Sophie Weiner

Performance

Dean Moss

The world premiere of Dean Moss’s greatly anticipated seventy-minute Petra, described as a “masochistic autobiographical meditation on desire,” and inspired by Rainer Werner Fassbinder’s film The Bitter Tears of Petra von Kant, features a cast of female immigrants well known in the downtown dance community, including Mina Nishimura, Sari Nordman, Kaneza Schaal, Samita Sinha, and Paz Tanjuaquio. Collaborating on video are Julia Cumming, Cassie Mey, Marya Warshaw, and Asher Woodworth; ten other artists contribute to the production, one of the last in this year’s Coil festival at the newly reopened and renamed Performance Space New York.

Elizabeth Zimmer

Music

Moon King

Moon King, a project of the musician Daniel Benjamin, is one of the few acts who can accurately be described as “shoegaze-meets–electro-pop.” Benjamin’s earlier releases tended towards the former, with filtered vocals over guitars and plenty of fuzz to go around. His last release, Hamtramck ’16, documented his move from Toronto to Detroit with an album that feels tonally similar while simultaneously totally different stylistically  it’s lo-fi electro-pop in the vein of Casiotone for the Painfully Alone. His newest track, “I’ve Stopped Believing,” is even further from his roots in intimate shoegaze — this one’s full-on pop, albeit with a homemade feel, as Benjamin describes leaving his home city, which has become unrecognizable due to gentrification.

Sophie Weiner

Music

Aurora Halal + HUERCO S. + Patricia + Galcher Lustwerk + Bookworms + DJ Python + Ultrafog

We can’t explain why a lineup of so many heavy-hitters in the underground techno scene will descend on Bossa Nova’s intimate space this weekend, but we aren’t asking questions. Mystical techno queen Aurora Halal will bring her expansive dance music. Huerco S., who explores realms of mesmerizing ambient techno, will also play live. Almost everyone else on the docket is equally revered in the scene: No matter when you stop in, you can’t go wrong. This is a rare early show at Bossa; we’d recommend showing up even earlier in order to get in— this one is going to get packed, fast.

Sophie Weiner

Dance

Kader Attou–Company Accrorap

This French-Algerian troupe of eleven male hip-hop dancers makes its U.S. debut with The Roots. Directed and choreographed by “dance smuggler” Kader Attou, it combines hip-hop with circus, contemporary dance, and graphic arts. Blending his own Mediterranean culture with the French accents of the Centre Chorégraphic National in La Rochelle, which he’s been directing for the past ten years, Attou takes New York–born hip-hop and blends it with a host of other influences to create this new piece, which has an original sound score by Régis Ballet and Diaphane. Meet the director and the dancers at a post-curtain chat on Wednesday evening.

Elizabeth Zimmer

Sun

1/28

Dance

Kader Attou–Company Accrorap

This French-Algerian troupe of eleven male hip-hop dancers makes its U.S. debut with The Roots. Directed and choreographed by “dance smuggler” Kader Attou, it combines hip-hop with circus, contemporary dance, and graphic arts. Blending his own Mediterranean culture with the French accents of the Centre Chorégraphic National in La Rochelle, which he’s been directing for the past ten years, Attou takes New York–born hip-hop and blends it with a host of other influences to create this new piece, which has an original sound score by Régis Ballet and Diaphane. Meet the director and the dancers at a post-curtain chat on Wednesday evening.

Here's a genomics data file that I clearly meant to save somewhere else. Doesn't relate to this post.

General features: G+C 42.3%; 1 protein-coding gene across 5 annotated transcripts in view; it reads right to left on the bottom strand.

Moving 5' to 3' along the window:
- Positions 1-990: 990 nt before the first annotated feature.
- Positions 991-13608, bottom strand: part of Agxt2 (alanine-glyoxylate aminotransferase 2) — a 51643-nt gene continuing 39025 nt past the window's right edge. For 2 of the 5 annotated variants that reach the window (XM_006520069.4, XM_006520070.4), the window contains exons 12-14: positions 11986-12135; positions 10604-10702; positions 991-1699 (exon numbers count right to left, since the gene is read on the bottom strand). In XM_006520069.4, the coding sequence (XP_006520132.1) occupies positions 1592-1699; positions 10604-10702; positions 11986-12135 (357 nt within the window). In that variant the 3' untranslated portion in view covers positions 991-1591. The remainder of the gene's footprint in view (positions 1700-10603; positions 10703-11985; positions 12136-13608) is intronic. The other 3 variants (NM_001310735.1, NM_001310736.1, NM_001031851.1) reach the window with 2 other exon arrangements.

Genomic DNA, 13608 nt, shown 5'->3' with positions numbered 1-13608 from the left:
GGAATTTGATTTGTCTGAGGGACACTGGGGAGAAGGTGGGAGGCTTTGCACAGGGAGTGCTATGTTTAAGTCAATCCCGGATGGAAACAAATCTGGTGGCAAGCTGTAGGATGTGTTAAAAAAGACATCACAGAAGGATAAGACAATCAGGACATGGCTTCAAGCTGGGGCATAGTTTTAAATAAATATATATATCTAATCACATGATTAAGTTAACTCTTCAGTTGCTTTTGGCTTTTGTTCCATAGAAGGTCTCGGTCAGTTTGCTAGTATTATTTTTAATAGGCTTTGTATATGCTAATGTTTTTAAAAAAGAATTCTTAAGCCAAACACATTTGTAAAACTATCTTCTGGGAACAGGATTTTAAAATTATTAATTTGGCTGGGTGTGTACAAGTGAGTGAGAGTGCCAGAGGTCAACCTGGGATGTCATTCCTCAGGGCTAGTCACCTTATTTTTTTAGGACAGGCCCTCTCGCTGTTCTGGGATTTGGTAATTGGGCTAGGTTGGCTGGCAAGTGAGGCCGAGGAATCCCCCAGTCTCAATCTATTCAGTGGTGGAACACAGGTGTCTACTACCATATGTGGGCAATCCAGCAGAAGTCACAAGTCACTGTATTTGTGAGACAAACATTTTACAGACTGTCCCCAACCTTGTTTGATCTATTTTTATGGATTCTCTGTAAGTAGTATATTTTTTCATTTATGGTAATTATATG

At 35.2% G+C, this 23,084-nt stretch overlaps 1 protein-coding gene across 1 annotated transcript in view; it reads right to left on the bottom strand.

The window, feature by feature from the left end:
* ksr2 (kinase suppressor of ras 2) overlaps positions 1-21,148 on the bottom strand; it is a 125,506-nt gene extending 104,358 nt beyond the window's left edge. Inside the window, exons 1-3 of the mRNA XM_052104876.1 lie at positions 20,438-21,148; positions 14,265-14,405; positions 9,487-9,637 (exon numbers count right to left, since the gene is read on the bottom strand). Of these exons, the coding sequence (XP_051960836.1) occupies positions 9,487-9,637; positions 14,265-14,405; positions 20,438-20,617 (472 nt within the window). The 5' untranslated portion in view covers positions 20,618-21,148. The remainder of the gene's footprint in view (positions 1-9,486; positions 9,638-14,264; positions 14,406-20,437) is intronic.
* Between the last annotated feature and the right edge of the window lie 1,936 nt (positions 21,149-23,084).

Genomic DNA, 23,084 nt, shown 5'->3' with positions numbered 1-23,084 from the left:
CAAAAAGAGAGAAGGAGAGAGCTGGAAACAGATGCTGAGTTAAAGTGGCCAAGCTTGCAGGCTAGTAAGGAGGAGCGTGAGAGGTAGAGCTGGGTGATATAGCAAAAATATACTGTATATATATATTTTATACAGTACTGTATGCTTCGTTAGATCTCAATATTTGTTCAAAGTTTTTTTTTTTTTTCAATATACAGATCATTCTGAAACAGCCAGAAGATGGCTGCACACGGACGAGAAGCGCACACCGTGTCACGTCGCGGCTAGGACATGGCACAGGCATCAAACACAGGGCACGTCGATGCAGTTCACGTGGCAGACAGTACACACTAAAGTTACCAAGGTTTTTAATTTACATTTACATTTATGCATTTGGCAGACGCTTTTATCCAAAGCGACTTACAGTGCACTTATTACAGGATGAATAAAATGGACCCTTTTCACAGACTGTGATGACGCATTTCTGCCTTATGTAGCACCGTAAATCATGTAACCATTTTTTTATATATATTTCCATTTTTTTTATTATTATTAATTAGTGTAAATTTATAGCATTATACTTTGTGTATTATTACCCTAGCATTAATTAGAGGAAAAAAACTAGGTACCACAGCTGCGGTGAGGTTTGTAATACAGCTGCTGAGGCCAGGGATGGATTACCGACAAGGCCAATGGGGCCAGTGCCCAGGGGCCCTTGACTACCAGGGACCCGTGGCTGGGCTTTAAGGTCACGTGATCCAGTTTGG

Elizabeth Zimmer

Tue

1/30

Dance

Compagnie Hervé Koubi

What amounts to a festival of French and North African hip-hop continues in Chelsea as Compagnie Hervé Koubi performs the New York premiere of What the Day Owes to the Night. This eighteen-year-old troupe, whose members hail from Algeria and Burkina Faso, mixes highly athletic moves from capoeira, martial arts, hip-hop, and contemporary dance, performing to a score that ranges from Johann Sebastian Bach and Hamza El Din to the Kronos Quartet and traditional Sufi music. Award-winning director Koubi, of Algerian descent, grew up in the south of France, studying biology and dance en route to becoming a pharmacist, but in the 21st century tossed in his heart with dance and attended Rosella Hightower’s school in Cannes. Meet him at a post-performance chat on Wednesday evening.

—Elizabeth Zimmer

Dance

Julius Eastman and Dance: Molissa Fenley, Andy de Groat, and More

Dead-center in the three-week exploration “Julius Eastman: That Which is Fundamental” — a survey of the work of the late, great musician/composer/choreographer (1940–1990), who worked extensively with Meredith Monk — comes a one-night-only performance of Molissa Fenley’s Geologic Moments, originally developed for the Next Wave Festival in 1986. Performing to a remastered recording of a duo-piano score by Eastman with Joyce Solomon, the 2018 cast includes Fenley, Christiana Axelsen, Jared Brown, Ananda González, India González, and Peter Kyle. Also on the program: the first-ever public screening of archival footage of Andy de Groat’s 1981 GRAVY, a medicine of spaces, to Eastman’s music, along with other archival material on the tortured gay artist, who died destitute.

—Elizabeth Zimmer

Music

John Hollenbeck Large Ensemble

The big-band LSD meditation you’ve been waiting for can be found in “Long Swing Dream” from the John Hollenbeck Large Ensemble’s grand new All Can Work. The drummer-composer’s third album with his powerful twenty-piece ensemble is richly inventive, as usual, and contains longer and shorter pieces inspired by the likes of Shakespeare’s Romeo and Juliet, Piet Mondrian’s Broadway Boogie Woogie, and the group’s late trumpeter, Laurie Frink. There’s also a high-register remake of Billy Strayhorn’s “Elf,” and a maximalist rendition of Kraftwerk’s “The Model,” which hearkens back to Hollenbeck’s earlier collection of pop covers. Tuesday’s concert, the first in a series of co-presentations with the neophilic New Amsterdam label, opens with a set by harmonically kaleidoscopic guitarist Ben Monder and vocal experimentalist Theo Bleckmann, who’ve been recording together since 1997.

Richard Gehr